Australian Prime Minister Julia Gillard stunned voters on Wednesday by setting a national election for Sept. 14, eight months away, in her first major political speech for 2013.
Elections must be held in Australia by the end of the year, but Gillard said she wanted to end political uncertainty by setting the date now.
"It is not right for Australians to be forced into a guessing game, and it's not right for Australians to not face this year with certainty and stability," Gillard said.
"So in the interests of certainty, in the interest of transparency, in the interest of good governance, I have made the date clear today."
Gillard's minority Labor government holds a one seat majority with support from a group of independents and the Greens, and polls suggest the Liberal opposition would easily win office if an election were held now.
The election will decide whether Australia keeps its controversial carbon tax, and a 30 percent tax on coal and iron ore mining profits, which the conservative opposition has promised to scrap it if wins power.
But apart from these two policy differences, the government and opposition differ little on domestic issues, and both firmly support greater involvement with China, the country's biggest trade partner.
Gillard said the governor-general would dissolve the current parliament on August 12, giving the government two more sessions of parliament to pass laws and deliver its May budget.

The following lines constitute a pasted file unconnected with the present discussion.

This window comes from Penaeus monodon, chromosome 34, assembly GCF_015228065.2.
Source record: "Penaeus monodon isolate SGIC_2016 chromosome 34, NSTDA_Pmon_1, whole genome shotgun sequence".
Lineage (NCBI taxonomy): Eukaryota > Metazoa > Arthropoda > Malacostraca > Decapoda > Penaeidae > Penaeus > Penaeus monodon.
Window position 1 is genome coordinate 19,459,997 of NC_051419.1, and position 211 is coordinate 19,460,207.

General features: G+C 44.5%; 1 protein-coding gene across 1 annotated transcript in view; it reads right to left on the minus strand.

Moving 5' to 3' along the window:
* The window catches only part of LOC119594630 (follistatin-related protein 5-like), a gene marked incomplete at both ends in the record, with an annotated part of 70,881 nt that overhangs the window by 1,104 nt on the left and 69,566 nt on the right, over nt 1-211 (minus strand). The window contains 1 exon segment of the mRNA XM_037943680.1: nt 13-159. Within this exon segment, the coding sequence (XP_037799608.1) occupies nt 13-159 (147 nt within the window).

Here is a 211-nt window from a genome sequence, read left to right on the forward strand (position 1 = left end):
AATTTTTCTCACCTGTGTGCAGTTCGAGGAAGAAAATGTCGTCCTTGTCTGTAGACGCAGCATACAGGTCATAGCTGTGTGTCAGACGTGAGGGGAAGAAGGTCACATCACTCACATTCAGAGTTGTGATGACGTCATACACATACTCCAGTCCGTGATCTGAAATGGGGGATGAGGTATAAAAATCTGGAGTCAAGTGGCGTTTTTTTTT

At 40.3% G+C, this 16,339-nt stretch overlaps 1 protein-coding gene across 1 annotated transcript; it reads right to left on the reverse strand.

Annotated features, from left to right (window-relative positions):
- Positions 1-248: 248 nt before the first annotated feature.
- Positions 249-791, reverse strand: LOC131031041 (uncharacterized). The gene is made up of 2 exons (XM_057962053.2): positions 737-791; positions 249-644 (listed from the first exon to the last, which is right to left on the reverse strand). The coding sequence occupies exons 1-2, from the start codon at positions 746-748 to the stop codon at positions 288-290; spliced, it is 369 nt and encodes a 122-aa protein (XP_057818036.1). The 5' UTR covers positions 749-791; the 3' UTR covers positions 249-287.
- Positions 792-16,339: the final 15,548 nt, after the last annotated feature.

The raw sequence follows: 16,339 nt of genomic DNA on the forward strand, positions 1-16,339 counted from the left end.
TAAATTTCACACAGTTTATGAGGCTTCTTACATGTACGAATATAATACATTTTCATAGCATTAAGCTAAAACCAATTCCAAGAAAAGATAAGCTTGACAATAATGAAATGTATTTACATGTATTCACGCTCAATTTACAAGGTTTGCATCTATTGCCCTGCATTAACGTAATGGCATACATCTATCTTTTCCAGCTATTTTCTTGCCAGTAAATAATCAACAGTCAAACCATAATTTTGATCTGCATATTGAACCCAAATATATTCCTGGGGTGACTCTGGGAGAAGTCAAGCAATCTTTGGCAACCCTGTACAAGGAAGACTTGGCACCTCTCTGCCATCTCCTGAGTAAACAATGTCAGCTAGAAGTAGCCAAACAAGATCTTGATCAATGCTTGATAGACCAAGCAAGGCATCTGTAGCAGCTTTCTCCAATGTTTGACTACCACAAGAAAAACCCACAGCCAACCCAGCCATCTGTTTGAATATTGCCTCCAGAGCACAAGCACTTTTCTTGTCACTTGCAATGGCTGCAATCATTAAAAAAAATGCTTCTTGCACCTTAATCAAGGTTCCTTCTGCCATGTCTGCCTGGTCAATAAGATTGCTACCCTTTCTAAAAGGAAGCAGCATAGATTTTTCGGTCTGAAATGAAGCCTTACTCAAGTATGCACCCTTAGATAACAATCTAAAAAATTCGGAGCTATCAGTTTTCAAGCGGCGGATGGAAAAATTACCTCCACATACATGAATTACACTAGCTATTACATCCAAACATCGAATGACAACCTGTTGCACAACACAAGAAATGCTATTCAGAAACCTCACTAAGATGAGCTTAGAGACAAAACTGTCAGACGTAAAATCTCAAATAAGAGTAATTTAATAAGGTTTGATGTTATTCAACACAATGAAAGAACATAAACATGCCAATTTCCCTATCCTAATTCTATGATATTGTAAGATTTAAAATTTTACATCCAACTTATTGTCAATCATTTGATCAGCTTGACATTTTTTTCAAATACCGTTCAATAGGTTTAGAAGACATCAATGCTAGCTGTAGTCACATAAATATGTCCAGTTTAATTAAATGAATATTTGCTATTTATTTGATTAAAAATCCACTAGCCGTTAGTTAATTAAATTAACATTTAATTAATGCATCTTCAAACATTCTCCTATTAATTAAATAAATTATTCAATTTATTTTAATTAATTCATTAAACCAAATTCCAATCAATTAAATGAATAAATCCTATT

Gillard used the speech to the National Press Club to lay the groundwork for an election year battle focused on the economy, arguing that a strong economy is necessary to ensure fairness in education and disability services -- two key election policies aimed at Labor heartland voters.
Australia's resource economy is expected to slow this year as a stubbornly high currency crimps export earnings and a boom in mining investment plateaus. Australia's A$1.5 trillion ($1.53 trillion) economy has grown for the past 22 years and has overtaken Spain as the world's 12th largest economy.
"We just don't have the sense that the economy will go into hibernation just because an election is coming in eight months time," said Michael Turner, a strategist at RBC Capital Markets.
There was no discernible reaction in financial markets on Wednesday. The Australian dollar remained firm, hitting its highest level against the Japanese yen in over four years. The share market reached a fresh 21-month high and government bonds were steady.
Though the government has dropped its pledge to reach a budget surplus for 2012/13, any deficit is still likely to be a fraction of the economy's A$1.5 trillion in annual economic output and no worry to investors.
Under Australian laws, governments serve for three-year terms and the prime minister has the right to decide the election date. By calling a September election, Gillard's government will have served a full term.
Gillard said she did not want her announcement to mark the start of an eight-month election campaign.
"I do so not to start the nation's longest election campaign - quite the opposite," she told the National Press Club.
"It should be clear to all which are the days of governing and which are the days of campaigning. Announcing the election date now enables individuals and business, investors and consumers to plan their year."